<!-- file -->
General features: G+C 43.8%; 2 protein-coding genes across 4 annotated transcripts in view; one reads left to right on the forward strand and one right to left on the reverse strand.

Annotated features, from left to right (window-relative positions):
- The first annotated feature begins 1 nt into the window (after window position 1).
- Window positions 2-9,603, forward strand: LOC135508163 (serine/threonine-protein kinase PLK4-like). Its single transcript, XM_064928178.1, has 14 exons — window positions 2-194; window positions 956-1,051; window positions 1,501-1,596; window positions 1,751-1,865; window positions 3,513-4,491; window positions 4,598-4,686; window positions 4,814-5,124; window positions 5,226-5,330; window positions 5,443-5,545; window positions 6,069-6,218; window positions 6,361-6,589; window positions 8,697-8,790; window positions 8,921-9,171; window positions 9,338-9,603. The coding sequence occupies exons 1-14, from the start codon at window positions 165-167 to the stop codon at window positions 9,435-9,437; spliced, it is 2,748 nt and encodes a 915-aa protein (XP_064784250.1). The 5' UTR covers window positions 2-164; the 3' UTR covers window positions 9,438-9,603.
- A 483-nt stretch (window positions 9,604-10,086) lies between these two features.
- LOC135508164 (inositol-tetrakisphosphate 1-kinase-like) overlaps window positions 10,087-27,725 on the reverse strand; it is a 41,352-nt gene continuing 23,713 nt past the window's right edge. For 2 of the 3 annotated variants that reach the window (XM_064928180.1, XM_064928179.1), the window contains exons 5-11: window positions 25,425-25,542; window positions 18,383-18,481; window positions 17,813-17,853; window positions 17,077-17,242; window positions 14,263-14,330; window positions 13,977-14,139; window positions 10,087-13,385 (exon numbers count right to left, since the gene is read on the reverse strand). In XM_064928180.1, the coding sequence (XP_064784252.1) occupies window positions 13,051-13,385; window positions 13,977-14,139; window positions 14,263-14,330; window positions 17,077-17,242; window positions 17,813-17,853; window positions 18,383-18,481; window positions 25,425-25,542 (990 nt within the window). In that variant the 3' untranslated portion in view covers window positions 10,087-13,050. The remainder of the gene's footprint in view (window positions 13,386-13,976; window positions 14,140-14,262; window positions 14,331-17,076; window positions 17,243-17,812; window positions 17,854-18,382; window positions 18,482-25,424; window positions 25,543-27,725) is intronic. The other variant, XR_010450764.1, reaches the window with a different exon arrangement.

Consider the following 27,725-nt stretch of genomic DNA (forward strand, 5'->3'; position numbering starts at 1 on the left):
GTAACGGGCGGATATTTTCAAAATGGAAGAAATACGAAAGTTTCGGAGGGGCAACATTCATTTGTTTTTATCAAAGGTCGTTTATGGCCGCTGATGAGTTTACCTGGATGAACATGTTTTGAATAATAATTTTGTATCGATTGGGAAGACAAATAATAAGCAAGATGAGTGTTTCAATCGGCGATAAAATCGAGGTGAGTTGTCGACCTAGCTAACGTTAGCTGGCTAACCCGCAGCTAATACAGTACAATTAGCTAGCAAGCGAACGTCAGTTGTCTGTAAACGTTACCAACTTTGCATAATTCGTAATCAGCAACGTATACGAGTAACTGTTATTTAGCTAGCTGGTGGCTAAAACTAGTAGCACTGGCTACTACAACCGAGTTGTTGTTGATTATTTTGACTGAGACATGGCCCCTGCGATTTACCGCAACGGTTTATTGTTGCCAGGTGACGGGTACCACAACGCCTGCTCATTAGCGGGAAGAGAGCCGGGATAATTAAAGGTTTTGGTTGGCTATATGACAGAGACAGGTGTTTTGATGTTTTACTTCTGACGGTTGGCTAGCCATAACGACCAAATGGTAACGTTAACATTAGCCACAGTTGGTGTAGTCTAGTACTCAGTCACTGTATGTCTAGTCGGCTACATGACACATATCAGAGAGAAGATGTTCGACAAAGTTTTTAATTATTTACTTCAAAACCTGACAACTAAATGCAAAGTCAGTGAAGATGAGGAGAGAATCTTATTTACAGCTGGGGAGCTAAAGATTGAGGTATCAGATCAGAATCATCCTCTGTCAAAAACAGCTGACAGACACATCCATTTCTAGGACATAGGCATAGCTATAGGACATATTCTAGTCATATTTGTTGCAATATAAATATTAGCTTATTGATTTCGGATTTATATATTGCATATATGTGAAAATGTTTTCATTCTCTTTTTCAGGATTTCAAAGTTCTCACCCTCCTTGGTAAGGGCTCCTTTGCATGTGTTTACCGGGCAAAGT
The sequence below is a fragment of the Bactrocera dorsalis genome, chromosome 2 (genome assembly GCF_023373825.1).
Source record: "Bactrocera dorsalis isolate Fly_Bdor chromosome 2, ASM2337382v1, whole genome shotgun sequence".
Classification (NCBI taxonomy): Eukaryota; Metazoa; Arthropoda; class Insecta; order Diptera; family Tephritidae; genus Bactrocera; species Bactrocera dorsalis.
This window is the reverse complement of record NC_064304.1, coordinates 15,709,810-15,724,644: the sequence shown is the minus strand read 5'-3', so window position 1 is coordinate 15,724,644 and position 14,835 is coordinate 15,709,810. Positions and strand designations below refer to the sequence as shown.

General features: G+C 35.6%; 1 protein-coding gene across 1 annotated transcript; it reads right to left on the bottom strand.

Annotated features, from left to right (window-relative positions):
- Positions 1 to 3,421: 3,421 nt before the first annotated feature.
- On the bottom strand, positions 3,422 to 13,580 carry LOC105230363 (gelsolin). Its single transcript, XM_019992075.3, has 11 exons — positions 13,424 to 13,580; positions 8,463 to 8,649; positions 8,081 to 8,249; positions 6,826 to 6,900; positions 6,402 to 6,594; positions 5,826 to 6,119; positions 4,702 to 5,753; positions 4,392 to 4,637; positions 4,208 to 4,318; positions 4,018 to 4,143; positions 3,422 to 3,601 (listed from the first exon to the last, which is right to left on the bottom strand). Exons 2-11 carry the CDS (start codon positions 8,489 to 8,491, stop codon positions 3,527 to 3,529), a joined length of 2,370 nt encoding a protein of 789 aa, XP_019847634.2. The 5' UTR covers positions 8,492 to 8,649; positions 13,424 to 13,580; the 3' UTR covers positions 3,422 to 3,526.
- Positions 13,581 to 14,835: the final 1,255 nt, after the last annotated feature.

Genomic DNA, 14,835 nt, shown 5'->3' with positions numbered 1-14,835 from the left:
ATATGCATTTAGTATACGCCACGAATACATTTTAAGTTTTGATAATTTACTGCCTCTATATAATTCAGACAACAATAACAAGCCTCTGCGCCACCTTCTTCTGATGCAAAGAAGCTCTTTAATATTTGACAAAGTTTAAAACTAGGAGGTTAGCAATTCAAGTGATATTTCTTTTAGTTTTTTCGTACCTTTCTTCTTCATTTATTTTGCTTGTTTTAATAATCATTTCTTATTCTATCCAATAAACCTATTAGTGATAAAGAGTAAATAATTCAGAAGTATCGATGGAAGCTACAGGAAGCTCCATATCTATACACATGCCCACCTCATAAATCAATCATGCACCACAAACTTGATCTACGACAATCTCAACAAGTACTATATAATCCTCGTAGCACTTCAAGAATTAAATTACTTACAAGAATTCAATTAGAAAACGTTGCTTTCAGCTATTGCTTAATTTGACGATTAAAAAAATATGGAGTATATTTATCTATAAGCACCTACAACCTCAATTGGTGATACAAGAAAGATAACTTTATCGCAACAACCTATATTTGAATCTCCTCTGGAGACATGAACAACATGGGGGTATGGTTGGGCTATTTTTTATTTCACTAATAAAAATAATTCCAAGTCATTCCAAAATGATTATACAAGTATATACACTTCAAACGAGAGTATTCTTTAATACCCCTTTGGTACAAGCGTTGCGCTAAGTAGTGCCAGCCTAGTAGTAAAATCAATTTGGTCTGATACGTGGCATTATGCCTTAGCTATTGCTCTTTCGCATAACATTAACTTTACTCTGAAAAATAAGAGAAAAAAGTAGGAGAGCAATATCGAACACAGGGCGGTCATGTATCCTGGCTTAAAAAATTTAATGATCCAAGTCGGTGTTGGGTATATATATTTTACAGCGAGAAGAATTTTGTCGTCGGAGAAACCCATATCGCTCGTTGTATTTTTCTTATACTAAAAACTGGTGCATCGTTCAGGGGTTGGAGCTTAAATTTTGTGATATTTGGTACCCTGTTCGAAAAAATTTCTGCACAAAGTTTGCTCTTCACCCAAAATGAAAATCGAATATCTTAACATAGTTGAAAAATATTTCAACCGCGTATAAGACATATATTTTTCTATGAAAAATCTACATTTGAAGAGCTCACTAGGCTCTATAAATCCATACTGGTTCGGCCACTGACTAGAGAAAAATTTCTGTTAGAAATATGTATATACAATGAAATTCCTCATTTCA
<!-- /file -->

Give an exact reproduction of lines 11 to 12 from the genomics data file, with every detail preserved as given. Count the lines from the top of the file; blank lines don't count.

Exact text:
Classification (NCBI taxonomy): Eukaryota; Metazoa; Arthropoda; class Insecta; order Diptera; family Tephritidae; genus Bactrocera; species Bactrocera dorsalis.
This window is the reverse complement of record NC_064304.1, coordinates 15,709,810-15,724,644: the sequence shown is the minus strand read 5'-3', so window position 1 is coordinate 15,724,644 and position 14,835 is coordinate 15,709,810. Positions and strand designations below refer to the sequence as shown.